Leading the way for Indigenous recruits

Instructor with the Navy Indigenous Development Program, Leading Seaman Boatswains Mate Kyh Mye. Photo: Lieutenant Dave Devlin

Leading the way for Indigenous recruits

Indigenous communities and the Navy are both benefiting from the Navy Indigenous Development Program (NDIP).

Run in Cairns by instructors from the Royal Australian Navy Recruit School, the NDIP was launched in March 2014.

The program supports the Closing the Gap strategy and Defence Reconciliation Plan (D-RAP) to assist Indigenous Australians in reaching the required standard to permanently enlist in the Australian Defence Force.

It does this by developing participants’ Indigenous cultural awareness, physical fitness, military knowledge, personal values and reflective behaviours, as well as improving employability skills through completion of nationally recognised training.

At the end of the program, participants have the option of continuing with an ADF career or returning to civilian life and their communities with new workplace skills.

A key aspect of the training is visiting Navy establishments and ships to provide a comprehensive learning experience for the trainees.

Recruit School instructor Leading Seaman Boatswains Mate Kyh Mye has come full circle.

He joined the Navy through the program in 2010 and is now enjoying his role as an NDIP instructor after postings to HMA Ships Tobruk, Newcastle and Adelaide.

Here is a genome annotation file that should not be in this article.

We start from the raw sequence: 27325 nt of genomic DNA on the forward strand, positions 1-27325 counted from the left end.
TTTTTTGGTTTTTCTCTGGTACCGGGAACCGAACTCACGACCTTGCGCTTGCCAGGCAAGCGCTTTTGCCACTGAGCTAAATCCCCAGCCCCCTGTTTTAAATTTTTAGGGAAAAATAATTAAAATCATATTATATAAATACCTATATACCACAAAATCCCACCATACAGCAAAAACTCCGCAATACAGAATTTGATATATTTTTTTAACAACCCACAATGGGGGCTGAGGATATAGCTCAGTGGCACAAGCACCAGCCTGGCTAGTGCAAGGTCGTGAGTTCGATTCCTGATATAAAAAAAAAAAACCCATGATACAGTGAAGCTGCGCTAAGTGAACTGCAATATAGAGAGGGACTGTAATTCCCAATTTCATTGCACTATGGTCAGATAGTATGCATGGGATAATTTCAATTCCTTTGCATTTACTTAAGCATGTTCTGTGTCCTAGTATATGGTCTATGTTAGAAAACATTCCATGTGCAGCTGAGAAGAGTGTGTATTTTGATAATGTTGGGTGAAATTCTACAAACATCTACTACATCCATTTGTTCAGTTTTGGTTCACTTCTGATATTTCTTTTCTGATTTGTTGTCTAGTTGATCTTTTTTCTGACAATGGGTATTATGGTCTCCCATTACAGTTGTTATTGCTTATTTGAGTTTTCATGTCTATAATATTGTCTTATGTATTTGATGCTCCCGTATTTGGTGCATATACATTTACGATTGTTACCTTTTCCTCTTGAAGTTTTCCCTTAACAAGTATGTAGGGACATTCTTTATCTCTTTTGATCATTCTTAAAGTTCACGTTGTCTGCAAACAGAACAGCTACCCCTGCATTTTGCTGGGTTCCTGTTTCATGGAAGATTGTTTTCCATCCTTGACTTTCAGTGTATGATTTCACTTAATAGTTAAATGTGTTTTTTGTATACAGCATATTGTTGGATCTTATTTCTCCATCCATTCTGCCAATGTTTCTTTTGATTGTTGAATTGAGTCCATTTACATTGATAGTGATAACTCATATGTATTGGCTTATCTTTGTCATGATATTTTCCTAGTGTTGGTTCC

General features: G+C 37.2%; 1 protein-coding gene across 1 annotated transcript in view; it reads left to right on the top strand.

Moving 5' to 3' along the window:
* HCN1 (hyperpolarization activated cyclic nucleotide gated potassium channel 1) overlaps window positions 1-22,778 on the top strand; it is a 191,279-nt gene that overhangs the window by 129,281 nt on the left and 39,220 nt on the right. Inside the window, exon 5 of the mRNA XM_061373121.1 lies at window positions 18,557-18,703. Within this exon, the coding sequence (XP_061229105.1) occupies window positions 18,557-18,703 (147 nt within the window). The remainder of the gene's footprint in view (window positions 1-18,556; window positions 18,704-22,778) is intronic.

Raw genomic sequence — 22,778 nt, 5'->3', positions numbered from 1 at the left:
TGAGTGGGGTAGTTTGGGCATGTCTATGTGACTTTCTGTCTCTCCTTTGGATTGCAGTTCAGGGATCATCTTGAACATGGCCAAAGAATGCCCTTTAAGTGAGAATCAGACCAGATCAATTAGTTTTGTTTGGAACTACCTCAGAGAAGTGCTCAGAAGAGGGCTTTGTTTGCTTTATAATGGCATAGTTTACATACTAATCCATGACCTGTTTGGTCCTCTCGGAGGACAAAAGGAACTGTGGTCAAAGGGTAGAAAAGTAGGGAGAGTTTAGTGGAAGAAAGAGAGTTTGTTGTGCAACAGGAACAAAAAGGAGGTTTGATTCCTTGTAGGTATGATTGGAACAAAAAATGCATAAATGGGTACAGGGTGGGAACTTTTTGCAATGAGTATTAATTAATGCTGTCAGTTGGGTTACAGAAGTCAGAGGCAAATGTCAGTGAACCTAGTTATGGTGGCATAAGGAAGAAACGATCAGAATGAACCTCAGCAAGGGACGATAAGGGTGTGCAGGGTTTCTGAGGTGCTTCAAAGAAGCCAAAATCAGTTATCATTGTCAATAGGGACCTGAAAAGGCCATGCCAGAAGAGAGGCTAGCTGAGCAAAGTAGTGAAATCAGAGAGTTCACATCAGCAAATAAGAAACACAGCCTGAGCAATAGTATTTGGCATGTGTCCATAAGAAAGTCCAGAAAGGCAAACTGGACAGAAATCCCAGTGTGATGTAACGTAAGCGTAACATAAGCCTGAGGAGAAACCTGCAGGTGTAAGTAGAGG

“It’s great to be in a position to give back to the program and return as an instructor,” he said.

Leading Seaman Mye is now pursuing a future career as an officer.

He wants to bring his experience of the program to a bigger audience and work to promote Indigenous culture in the Navy and the community.

“I am looking forward to influencing the current generation of Indigenous sailors and working as a mentor to guide them through their respective careers,” Leading Seaman Mye said.

Another instructor on the program – Leading Seaman Combat Systems Operator Breanna Jacobs-Rochford – is also keen to hone her skills.

Leading Seaman Jacobs-Rochford said NIDP was inspirational to the trainees on the program.

“I joined the instructional team earlier this year and I have already learnt so much more about Indigenous culture and my own heritage,” she said.

Leading Seaman Jacobs-Rochford, who is from Toowoomba, joined the Navy as a direct entry recruit. Before taking up her current role, she’d had very little exposure to the NIDP program.

“I am especially proud to work with and support the Indigenous women joining the program,” she said.

One of the newest members of the team is Leading Seaman Aviation Technician Aircraft Jerry Dibella, who is excited about his role as an instructor and enjoying his posting to Cairns and working with the Indigenous community.

“This is a great job with plenty of rewards and I have learnt so much in a short time,” Leading Seaman Dibella said.

Each candidate undergoes an assessment for selection into the NIDP. Upon acceptance, participants are enlisted as Non Category Specific Entry Recruits for six months.


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